I was pleasantly pleased by the Hawaiian plate lunch at the Poi Bowl in the Ala Moana Shopping Center Food Court. The luau cooked pig was well-smoked. The tea-leaf steamed pork was outstanding. Haupia is haupia, but it was well-done. If you get stuck shopping there or are in that neighborhood for other reasons, it is worth a visit. Their imu-smoked pork is better than that served by Gordon Biersch and perhaps better than Helena's as well. 

Again many thanks for all the good advice and company.

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I've been going back to VivreManger's post a few times wondering if I should say something and how to say it. Well, I'm reckless enough that I will post something, even if it's controversial. At least I've had a month to figure out what bothers me about Hiroshi's place, which is certainly fine dining, even if I don't care for it.

Nanette and I decided not to go back. I'm thinking that it is probably because we were compensated well in Japan and learned the various traditions, rituals and the art of different cuisines. We ate at the best eel joints, the kind you need an introduction from someone more important than yourself, to get into, and also neighborhood yakitori dives. And that probably explains my reaction to the fusion cuisine at Hiroshi's. We were also exposed to different cuisines in other Asian countries we visited, even if we can't now tell anyone much about them because we can't remember all the names and places and things we enjoyed. I mean to say that the names in the different Chinese dialects didn't stay with me, and I didn't pull out my notepad to write things down...

In a way, I found the tampering with the food at Hiroshi's to be almost alarming. I didn't put it in words, but if I have to now, I'd say that too much tradition had been abandoned, leaving me wanting the dish done, well, "right". There's such a pressure in fusion cuisine to depart from customs that have been preserved, for good reason, for a long time, even unto the hundreds of years. This is my personal reaction. A person who did not have my experiences would also not have my prejudices. It's just me, I admit it. And yes, I know I'm living in Hawaii now, not in an idyllic past life in Japan. I know, I know.

My meal at Hiroshi's simply made me want to get back to Japan when I can, and to savor the ingredients prepared in those places that have survived for perhaps hundreds of years because they know how to cut the ingredients, the order of serving and the temperature they should be served at, the art of applying the appropriate technique or preparation to the ingredients, even the appropriate vessel to present the dish to the diner. Not that food doesn't evolve, of course it does. But I'm not used to it going crazy. It's supposed to behave!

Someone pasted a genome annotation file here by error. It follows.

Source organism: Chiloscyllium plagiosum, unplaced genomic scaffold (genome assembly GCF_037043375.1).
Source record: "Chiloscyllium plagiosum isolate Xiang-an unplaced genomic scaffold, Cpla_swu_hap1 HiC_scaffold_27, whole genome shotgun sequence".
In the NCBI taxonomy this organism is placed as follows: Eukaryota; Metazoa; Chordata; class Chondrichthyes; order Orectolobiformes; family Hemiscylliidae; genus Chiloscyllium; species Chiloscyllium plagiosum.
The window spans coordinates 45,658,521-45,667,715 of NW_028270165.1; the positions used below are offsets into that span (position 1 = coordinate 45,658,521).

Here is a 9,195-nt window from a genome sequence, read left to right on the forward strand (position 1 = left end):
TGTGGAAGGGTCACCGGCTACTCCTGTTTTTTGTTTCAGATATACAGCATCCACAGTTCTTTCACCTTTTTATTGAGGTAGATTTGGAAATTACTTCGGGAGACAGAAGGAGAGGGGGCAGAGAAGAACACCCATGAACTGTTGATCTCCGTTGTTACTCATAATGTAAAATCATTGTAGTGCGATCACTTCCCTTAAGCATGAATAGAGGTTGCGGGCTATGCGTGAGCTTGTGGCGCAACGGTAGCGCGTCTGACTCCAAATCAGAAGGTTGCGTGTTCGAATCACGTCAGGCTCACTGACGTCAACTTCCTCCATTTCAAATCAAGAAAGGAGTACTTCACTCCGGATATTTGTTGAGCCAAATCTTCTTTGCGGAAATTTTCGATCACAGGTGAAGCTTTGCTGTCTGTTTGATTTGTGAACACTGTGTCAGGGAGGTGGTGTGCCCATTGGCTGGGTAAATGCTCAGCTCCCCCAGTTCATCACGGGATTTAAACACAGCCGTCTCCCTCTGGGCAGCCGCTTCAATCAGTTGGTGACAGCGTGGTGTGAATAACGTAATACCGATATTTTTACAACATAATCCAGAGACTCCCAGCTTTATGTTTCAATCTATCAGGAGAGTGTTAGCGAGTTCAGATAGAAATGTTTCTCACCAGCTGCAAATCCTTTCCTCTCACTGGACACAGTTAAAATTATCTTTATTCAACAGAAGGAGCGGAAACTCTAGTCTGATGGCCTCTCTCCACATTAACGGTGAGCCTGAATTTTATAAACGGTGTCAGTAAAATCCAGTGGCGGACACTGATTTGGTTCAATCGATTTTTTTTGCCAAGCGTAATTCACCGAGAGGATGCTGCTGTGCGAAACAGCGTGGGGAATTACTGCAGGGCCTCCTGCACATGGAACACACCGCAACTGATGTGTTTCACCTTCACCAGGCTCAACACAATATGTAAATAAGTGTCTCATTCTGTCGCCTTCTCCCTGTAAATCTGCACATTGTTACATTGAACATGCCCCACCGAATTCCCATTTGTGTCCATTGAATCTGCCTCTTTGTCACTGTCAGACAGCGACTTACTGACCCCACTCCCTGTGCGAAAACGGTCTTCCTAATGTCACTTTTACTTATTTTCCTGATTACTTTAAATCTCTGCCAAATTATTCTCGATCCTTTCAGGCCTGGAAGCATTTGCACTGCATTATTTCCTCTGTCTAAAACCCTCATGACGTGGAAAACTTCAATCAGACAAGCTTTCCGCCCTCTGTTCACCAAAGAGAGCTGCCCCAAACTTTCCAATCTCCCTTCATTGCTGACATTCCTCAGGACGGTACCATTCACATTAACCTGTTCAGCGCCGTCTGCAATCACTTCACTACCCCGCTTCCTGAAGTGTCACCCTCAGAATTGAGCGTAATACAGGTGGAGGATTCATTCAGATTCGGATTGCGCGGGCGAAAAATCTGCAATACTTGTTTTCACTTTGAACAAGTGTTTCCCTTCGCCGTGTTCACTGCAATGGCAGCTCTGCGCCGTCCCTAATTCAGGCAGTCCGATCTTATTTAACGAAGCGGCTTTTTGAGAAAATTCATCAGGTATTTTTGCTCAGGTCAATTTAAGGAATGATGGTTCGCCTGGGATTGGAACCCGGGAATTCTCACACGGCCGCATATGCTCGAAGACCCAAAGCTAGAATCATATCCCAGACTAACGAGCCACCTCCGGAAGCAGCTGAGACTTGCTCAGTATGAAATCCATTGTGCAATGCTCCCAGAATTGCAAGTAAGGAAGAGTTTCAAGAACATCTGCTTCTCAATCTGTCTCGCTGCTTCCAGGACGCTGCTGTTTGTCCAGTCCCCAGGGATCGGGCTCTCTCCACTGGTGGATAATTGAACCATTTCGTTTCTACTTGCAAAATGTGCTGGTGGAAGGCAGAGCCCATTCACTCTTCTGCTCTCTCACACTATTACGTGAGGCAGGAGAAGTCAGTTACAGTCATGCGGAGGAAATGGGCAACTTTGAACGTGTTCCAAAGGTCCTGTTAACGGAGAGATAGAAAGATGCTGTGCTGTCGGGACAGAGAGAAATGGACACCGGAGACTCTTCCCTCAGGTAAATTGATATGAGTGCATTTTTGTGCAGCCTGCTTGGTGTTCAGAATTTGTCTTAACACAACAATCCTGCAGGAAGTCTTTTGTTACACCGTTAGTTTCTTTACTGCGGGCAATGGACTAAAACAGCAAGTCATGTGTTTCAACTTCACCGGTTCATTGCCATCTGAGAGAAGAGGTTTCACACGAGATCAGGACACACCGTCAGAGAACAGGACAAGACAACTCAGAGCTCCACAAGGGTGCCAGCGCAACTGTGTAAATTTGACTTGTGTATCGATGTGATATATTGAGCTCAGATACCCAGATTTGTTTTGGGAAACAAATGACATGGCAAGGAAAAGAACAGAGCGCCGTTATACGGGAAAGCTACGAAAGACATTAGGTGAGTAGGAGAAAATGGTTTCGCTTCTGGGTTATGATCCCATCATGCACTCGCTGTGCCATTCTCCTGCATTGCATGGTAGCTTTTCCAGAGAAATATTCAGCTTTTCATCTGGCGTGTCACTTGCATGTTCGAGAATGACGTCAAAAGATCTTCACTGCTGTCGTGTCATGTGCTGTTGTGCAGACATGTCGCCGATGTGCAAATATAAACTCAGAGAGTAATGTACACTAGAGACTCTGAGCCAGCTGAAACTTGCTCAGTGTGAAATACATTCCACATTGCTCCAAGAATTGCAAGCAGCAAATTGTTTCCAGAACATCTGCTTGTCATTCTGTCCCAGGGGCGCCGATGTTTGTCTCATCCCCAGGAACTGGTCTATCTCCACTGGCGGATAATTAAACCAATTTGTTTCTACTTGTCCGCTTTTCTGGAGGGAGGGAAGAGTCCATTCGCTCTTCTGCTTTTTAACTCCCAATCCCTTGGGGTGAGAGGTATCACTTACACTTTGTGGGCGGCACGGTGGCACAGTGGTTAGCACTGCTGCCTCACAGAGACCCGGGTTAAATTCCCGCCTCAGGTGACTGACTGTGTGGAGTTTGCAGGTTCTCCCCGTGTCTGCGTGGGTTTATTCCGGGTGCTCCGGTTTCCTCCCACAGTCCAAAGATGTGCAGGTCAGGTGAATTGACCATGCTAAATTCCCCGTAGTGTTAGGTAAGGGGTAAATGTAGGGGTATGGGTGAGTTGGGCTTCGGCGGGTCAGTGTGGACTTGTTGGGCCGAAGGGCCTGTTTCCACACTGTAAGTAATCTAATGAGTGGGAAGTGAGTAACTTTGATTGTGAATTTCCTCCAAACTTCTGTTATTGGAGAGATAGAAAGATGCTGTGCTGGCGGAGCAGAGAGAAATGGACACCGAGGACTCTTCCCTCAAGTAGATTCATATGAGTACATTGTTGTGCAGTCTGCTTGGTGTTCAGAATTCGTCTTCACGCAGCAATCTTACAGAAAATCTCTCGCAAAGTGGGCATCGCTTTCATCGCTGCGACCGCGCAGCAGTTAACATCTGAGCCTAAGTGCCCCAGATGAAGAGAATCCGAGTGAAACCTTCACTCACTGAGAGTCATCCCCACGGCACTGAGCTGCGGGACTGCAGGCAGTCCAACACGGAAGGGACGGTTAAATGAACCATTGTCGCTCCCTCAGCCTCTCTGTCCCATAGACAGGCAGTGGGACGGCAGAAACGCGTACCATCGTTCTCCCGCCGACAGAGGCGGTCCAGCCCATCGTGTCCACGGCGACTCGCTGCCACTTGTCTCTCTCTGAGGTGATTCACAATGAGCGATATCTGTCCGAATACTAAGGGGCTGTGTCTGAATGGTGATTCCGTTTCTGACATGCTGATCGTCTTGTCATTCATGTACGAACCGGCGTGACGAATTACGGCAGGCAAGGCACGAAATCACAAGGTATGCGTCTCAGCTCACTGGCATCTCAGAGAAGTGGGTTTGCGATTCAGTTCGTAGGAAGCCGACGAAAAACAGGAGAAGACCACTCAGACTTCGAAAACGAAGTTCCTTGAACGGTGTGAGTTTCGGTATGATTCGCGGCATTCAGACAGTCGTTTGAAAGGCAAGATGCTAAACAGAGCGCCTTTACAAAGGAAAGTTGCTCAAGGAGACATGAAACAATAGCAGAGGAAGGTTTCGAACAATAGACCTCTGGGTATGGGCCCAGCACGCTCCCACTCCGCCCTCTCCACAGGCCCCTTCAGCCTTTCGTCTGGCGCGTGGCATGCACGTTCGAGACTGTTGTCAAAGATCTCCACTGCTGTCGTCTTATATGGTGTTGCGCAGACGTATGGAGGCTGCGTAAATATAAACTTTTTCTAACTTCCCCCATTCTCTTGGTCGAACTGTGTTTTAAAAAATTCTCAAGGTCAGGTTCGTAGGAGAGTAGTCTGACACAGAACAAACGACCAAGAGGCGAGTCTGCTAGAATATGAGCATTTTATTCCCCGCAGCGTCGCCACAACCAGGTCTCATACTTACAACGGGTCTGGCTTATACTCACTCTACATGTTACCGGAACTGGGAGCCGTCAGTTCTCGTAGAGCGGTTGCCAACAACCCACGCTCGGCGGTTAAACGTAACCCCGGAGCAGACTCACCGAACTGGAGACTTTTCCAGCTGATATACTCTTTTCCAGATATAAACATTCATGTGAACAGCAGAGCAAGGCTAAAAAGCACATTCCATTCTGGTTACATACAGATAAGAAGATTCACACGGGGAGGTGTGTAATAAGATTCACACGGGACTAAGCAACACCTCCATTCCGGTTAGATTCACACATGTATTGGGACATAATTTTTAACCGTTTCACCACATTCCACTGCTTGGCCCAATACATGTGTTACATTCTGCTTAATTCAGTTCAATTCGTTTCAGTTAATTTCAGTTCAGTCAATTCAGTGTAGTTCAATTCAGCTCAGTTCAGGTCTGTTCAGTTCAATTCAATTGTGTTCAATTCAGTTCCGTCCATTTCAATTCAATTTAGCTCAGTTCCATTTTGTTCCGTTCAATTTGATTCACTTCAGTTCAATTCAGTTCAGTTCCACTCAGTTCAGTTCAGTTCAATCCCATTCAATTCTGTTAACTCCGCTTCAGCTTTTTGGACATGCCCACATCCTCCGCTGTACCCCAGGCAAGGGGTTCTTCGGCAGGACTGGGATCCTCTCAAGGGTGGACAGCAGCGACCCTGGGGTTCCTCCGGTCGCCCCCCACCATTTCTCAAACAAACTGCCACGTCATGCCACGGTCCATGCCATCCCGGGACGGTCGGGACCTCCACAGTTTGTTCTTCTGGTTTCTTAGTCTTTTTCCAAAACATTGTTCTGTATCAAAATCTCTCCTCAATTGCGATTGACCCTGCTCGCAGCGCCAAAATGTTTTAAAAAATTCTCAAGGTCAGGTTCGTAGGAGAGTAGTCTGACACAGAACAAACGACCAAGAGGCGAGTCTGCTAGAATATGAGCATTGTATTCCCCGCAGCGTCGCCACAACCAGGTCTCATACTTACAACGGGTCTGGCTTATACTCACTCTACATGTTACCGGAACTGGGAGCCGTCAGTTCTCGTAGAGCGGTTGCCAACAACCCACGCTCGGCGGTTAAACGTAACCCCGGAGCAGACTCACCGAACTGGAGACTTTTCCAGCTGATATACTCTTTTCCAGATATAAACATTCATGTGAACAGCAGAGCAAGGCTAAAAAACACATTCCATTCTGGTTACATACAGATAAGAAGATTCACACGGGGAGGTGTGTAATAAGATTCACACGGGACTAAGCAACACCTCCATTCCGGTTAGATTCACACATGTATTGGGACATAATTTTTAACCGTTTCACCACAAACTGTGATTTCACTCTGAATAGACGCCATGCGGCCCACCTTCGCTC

That may be part of it. Another part was that we felt that there was competition in the plate, some of the ingredients were fighting with each other, not cooperating.

So there, I've said it. Most people will greatly enjoy their dining experience at Hiroshi's, but I won't be going back. <sigh> I think I'll start saving for that eel joint in Akasaka, if I can ever figure out how to get an invite to it again.

Cheerz,

--Larry

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In a way, I found the tampering with the food at Hiroshi's to be almost alarming. I didn't put it in words, but if I have to now, I'd say that too much tradition had been abandoned, leaving me wanting the dish done, well, "right". There's such a pressure in fusion cuisine to depart from customs that have been preserved, for good reason, for a long time, even unto the hundreds of years. This is my personal reaction. A person who did not have my experiences would also not have my prejudices. It's just me, I admit it.

I think you have expressed your sentiments honestly and made it clear that they are deeply personal.

My meal at Hiroshi's simply made me want to get back to Japan when I can, and to savor the ingredients prepared in those places that have survived for perhaps hundreds of years because they know how to cut the ingredients, the order of serving and the temperature they should be served at, the art of applying the appropriate technique or preparation to the ingredients, even the appropriate vessel to present the dish to the diner.

I feel this way about steak! I am not so adamant about Japanese food even though I lived there for many years and learned so much about cooking, tradition and respect from a dear Japanese mother-in-law. I personally find Hiroshi to be the most interesting and innovative of the well-known chefs here in Hawaii. He really cares about the food and while it obviously doesn't hit the mark for you, I hope he finds success and recognition for his passion, creativity and hard work.


"Eat it up, wear it out, make it do or do without." TMJ Jr. R.I.P.